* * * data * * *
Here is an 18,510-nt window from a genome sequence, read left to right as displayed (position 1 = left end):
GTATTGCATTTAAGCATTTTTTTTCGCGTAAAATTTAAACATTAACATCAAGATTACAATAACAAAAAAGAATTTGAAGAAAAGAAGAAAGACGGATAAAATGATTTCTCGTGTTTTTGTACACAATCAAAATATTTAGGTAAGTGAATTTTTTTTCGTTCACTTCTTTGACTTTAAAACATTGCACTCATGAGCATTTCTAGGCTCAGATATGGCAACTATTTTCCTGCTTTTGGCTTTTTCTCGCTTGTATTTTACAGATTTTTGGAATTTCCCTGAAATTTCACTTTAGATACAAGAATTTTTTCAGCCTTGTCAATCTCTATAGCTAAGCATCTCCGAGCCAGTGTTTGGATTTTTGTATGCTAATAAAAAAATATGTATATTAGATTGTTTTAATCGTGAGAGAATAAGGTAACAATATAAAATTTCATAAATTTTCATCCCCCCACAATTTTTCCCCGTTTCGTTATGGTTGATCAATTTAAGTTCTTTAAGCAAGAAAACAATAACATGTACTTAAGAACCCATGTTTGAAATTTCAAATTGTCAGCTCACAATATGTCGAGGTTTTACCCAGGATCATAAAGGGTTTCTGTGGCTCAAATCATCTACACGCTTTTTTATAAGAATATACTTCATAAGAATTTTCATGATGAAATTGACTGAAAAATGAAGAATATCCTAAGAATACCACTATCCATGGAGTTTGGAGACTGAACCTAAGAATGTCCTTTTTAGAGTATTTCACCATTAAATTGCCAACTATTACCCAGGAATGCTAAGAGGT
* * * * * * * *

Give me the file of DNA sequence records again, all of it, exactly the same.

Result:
Here is an 18,510-nt window from a genome sequence, read left to right as displayed (position 1 = left end):
GTATTGCATTTAAGCATTTTTTTTCGCGTAAAATTTAAACATTAACATCAAGATTACAATAACAAAAAAGAATTTGAAGAAAAGAAGAAAGACGGATAAAATGATTTCTCGTGTTTTTGTACACAATCAAAATATTTAGGTAAGTGAATTTTTTTTCGTTCACTTCTTTGACTTTAAAACATTGCACTCATGAGCATTTCTAGGCTCAGATATGGCAACTATTTTCCTGCTTTTGGCTTTTTCTCGCTTGTATTTTACAGATTTTTGGAATTTCCCTGAAATTTCACTTTAGATACAAGAATTTTTTCAGCCTTGTCAATCTCTATAGCTAAGCATCTCCGAGCCAGTGTTTGGATTTTTGTATGCTAATAAAAAAATATGTATATTAGATTGTTTTAATCGTGAGAGAATAAGGTAACAATATAAAATTTCATAAATTTTCATCCCCCCACAATTTTTCCCCGTTTCGTTATGGTTGATCAATTTAAGTTCTTTAAGCAAGAAAACAATAACATGTACTTAAGAACCCATGTTTGAAATTTCAAATTGTCAGCTCACAATATGTCGAGGTTTTACCCAGGATCATAAAGGGTTTCTGTGGCTCAAATCATCTACACGCTTTTTTATAAGAATATACTTCATAAGAATTTTCATGATGAAATTGACTGAAAAATGAAGAATATCCTAAGAATACCACTATCCATGGAGTTTGGAGACTGAACCTAAGAATGTCCTTTTTAGAGTATTTCACCATTAAATTGCCAACTATTACCCAGGAATGCTAAGAGGT